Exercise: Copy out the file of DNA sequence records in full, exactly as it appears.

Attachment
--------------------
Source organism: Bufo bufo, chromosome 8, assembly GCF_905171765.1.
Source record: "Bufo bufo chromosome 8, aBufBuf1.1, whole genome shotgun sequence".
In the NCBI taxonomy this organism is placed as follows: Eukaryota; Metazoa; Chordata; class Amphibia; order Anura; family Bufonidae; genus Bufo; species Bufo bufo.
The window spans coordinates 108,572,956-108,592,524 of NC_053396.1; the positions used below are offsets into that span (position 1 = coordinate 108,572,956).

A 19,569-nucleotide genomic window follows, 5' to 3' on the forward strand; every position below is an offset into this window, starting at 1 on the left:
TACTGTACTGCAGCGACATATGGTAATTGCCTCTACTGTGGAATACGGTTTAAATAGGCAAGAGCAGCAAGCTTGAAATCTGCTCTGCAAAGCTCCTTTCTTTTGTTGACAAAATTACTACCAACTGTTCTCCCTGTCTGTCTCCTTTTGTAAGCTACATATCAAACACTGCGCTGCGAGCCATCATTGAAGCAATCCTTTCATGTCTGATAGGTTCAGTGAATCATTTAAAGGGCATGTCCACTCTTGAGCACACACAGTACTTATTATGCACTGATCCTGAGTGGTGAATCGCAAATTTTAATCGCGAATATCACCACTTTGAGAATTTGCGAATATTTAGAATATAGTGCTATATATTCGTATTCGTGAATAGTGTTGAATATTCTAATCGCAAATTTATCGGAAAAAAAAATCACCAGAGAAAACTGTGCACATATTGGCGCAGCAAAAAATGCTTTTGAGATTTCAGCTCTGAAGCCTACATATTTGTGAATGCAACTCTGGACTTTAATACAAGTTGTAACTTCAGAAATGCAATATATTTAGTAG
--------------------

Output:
Source organism: Bufo bufo, chromosome 8, assembly GCF_905171765.1.
Source record: "Bufo bufo chromosome 8, aBufBuf1.1, whole genome shotgun sequence".
In the NCBI taxonomy this organism is placed as follows: Eukaryota; Metazoa; Chordata; class Amphibia; order Anura; family Bufonidae; genus Bufo; species Bufo bufo.
The window spans coordinates 108,572,956-108,592,524 of NC_053396.1; the positions used below are offsets into that span (position 1 = coordinate 108,572,956).

A 19,569-nucleotide genomic window follows, 5' to 3' on the forward strand; every position below is an offset into this window, starting at 1 on the left:
TACTGTACTGCAGCGACATATGGTAATTGCCTCTACTGTGGAATACGGTTTAAATAGGCAAGAGCAGCAAGCTTGAAATCTGCTCTGCAAAGCTCCTTTCTTTTGTTGACAAAATTACTACCAACTGTTCTCCCTGTCTGTCTCCTTTTGTAAGCTACATATCAAACACTGCGCTGCGAGCCATCATTGAAGCAATCCTTTCATGTCTGATAGGTTCAGTGAATCATTTAAAGGGCATGTCCACTCTTGAGCACACACAGTACTTATTATGCACTGATCCTGAGTGGTGAATCGCAAATTTTAATCGCGAATATCACCACTTTGAGAATTTGCGAATATTTAGAATATAGTGCTATATATTCGTATTCGTGAATAGTGTTGAATATTCTAATCGCAAATTTATCGGAAAAAAAAATCACCAGAGAAAACTGTGCACATATTGGCGCAGCAAAAAATGCTTTTGAGATTTCAGCTCTGAAGCCTACATATTTGTGAATGCAACTCTGGACTTTAATACAAGTTGTAACTTCAGAAATGCAATATATTTAGTAG